Nearly every IT manager I know has experimented with the idea of replacing Windows with Linux for standard business desktops. Some began considering it as early as 1999. Some have even done extensive tests and pilot programs. But how many of them have done significant desktop Linux deployments on their live networks? Zero. The reason? Applications.
Businesses don't care about operating systems. Businesses care about tools that help them solve problems. Businesses care about technologies that help them deliver goods and services to their customers as cost effectively as possible. Businesses also want to partner with technology vendors they can trust to uphold their end of the deal, and Microsoft has fashioned itself into a reliable business partner.
Sure, there are a lot of businesses and IT departments that don't like being so beholden to Microsoft. They'd love to save big money in licensing fees by switching to Linux on the desktop. Some of them even feel like they could give workers a more user-friendly platform with Mac OS X to save support costs and increase productivity. However, with the exception of some developers and graphic artists, the corporate world continues to reject both Linux and OS X. According to W3Counter, which measures global Web users, Linux is installed on just 1.7% of desktops and Mac OS X is on 4.5%, while Windows XP is on 80.9% and Windows Vista is on 4.5%.
This is the reality I was talking about last week in my column Sanity check: The truth about Windows Vista adoption in 2007 when I said that businesses don't have a whole lot of realistic alternatives to Windows. TechRepublic members jeckhart23, crispbacon, and stuq didn't like that I dismissed desktop Linux so quickly. But the fact is that most businesses are too heavily invested in their Windows applications to make a switch, even if they really wanted to.
When I say "applications," I'm not just talking about Microsoft Office. In terms of office suites, Open Office and iWork have come far enough to provide viable alternatives. It's the line-of-business applications and the custom software that is built to run on Windows that really locks businesses in. Then, you add in enterprise resource planning (ERP), customer relations management (CRM), and business intelligence (BI) applications and you're talking about a huge investment, all of it centered around the Windows platform on the client side. In many cases, on Linux or Mac OS X there would be no client software to access the applications that run the day-to-day operations of many businesses, and no viable alternatives.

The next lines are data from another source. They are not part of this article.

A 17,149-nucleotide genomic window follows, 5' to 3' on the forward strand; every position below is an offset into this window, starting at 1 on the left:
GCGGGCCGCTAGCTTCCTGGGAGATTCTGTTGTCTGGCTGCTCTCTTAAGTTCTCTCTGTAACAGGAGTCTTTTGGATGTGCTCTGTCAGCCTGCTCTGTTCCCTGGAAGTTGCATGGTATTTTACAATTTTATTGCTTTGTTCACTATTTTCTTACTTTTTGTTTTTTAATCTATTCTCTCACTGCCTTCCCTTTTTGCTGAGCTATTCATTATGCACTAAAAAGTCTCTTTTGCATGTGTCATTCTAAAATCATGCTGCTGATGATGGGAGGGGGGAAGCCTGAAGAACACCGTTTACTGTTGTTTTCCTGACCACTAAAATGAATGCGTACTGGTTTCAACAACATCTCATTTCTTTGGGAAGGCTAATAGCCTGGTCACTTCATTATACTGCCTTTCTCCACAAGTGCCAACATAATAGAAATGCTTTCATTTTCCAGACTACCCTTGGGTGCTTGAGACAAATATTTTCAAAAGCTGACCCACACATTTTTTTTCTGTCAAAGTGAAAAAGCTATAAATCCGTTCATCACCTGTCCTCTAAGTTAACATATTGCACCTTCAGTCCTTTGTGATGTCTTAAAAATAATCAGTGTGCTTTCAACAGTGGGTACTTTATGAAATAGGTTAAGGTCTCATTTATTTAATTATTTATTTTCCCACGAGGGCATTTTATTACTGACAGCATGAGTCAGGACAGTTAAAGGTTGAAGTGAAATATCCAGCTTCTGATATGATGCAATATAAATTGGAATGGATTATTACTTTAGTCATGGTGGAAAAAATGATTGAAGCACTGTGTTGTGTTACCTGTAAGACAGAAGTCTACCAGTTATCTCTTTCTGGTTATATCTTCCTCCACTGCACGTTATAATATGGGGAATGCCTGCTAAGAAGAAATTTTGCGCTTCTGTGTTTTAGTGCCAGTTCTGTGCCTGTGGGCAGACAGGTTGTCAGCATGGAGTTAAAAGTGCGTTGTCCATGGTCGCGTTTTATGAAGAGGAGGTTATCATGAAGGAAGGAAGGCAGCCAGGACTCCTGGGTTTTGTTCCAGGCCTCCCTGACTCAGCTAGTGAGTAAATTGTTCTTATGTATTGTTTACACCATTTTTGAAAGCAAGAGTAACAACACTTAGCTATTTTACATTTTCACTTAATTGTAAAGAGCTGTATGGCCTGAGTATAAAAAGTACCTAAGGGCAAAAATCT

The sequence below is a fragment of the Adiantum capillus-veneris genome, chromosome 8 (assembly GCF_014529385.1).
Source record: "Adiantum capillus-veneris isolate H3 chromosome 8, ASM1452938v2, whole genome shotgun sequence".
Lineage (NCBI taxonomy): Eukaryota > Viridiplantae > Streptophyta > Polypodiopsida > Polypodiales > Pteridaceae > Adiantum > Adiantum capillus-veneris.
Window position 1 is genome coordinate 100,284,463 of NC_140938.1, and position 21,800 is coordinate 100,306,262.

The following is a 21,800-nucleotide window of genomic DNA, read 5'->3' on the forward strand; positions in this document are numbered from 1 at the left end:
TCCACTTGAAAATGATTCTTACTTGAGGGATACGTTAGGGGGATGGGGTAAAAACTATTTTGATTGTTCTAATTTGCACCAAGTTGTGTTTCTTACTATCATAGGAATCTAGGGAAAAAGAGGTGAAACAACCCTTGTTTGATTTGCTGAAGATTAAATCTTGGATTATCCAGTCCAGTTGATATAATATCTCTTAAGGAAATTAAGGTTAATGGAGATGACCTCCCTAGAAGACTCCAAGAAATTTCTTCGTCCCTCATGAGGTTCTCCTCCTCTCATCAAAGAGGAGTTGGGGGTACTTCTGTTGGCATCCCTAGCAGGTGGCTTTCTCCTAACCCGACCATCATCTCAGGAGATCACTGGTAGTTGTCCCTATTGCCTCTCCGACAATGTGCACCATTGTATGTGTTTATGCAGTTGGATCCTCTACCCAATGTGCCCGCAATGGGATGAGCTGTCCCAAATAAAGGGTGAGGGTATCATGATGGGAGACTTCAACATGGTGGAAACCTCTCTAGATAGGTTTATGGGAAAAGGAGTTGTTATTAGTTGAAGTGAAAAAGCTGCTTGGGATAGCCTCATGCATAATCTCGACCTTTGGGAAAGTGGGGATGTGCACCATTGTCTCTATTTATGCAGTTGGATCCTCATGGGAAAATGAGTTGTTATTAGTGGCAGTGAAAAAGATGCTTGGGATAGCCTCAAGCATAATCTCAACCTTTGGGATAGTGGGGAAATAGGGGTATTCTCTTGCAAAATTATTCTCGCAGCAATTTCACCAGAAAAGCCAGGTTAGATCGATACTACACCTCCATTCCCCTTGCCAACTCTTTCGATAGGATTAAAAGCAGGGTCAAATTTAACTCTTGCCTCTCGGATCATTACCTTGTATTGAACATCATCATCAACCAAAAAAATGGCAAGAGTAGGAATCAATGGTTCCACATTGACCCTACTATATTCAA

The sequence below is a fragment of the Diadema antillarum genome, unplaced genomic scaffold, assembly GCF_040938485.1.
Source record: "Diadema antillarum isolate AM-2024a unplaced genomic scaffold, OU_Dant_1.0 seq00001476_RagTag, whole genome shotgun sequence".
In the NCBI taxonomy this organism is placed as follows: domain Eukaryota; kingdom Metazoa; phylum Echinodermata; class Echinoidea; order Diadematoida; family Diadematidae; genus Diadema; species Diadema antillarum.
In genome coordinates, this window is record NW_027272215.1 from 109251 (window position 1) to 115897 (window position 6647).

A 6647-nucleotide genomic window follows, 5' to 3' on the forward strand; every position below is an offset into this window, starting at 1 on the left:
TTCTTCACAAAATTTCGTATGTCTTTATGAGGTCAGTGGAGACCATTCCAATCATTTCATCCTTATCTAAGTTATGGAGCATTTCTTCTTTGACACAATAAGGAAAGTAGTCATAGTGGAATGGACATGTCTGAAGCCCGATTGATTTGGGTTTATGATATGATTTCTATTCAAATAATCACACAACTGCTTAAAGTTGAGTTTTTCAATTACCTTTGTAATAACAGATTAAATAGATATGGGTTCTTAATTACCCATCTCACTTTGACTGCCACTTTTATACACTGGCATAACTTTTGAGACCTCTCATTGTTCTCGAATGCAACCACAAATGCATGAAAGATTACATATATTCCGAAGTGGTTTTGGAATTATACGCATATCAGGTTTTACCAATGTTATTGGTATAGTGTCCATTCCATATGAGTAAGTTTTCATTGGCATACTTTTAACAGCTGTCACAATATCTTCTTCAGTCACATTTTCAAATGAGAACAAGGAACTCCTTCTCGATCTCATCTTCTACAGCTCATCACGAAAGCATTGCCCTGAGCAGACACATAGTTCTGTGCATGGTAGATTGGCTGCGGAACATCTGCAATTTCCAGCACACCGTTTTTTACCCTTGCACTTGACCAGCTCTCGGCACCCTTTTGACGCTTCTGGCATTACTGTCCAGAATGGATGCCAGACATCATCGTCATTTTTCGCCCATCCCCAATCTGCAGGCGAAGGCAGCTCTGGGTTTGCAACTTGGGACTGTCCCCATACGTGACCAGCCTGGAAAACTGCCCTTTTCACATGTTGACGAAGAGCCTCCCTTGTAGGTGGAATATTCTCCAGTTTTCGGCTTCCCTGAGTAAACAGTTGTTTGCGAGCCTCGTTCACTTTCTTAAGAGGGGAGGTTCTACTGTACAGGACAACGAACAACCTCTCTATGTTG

Nevertheless, the tectonic plates of the technology industry are always in motion. They rattle markets, wipe away fortunes, and prop up new champions. There are two seismic movements that could soon change the application issue and loosen Microsoft's grip on the business desktop, which has held strong for more than two decades with DOS and Windows. The earth-rattling developments are Software as a Service (SaaS) and smartphones. Let's look at why they will change the game.
1. SaaS delivers applications that are OS agnostic
You have every right to smirk or snort. It's been at least a decade since we started hearing that all software would soon be delivered over the Internet and shrink-wrapped boxes would become relics of an analog era. This concept has been the next big thing for so long that its first set of buzzwords is already dead -- remember "Web services" and "Application Service Providers (ASPs)?"
Today, we talk about Software as a Service (SaaS) and Service-oriented Architecture (SOA). Although the acronyms have changed, we're still primarily talking about software that is more network-centric, client-agnostic, and delivered as a service, usually over the Internet. So far, this model hasn't succeeded on a large scale because there are still lots of little details -- especially in relation to security, compliance, customization, and extensibility -- that are being fully identified and addressed as part of this major shift in software.
However, a number of key breakthroughs over the past 12 to 24 months have signaled that SaaS has arrived in the real world:
- Salesforce.com growth -- The world's most successful SaaS example is arguably Salesforce.com, which has created sales force automation (SFA) and CRM software that it hosts and delivers over the Internet. Salesforce.com grew by 58% in 2006 and 60% in 2007. It has been so successful that it changed its name to Force.com in September 2007 and is now focused on "platform as a service." In other words, it wants to sell lots of different kinds of SaaS apps.
- NetSuite delivers -- Another SaaS company that has recently made a big splash is NetSuite, which delivers CRM and ERP software, especially to small and medium companies. Just take a look at the list of awards and praise that NetSuite has received in 2007 to gauge its impact. NetSuite has also created a platform called SuiteBuilder to help businesses reuse parts of its code to more easily create modular business apps. Plus, NetSuite touts the fact that all of its applications run on the iPhone.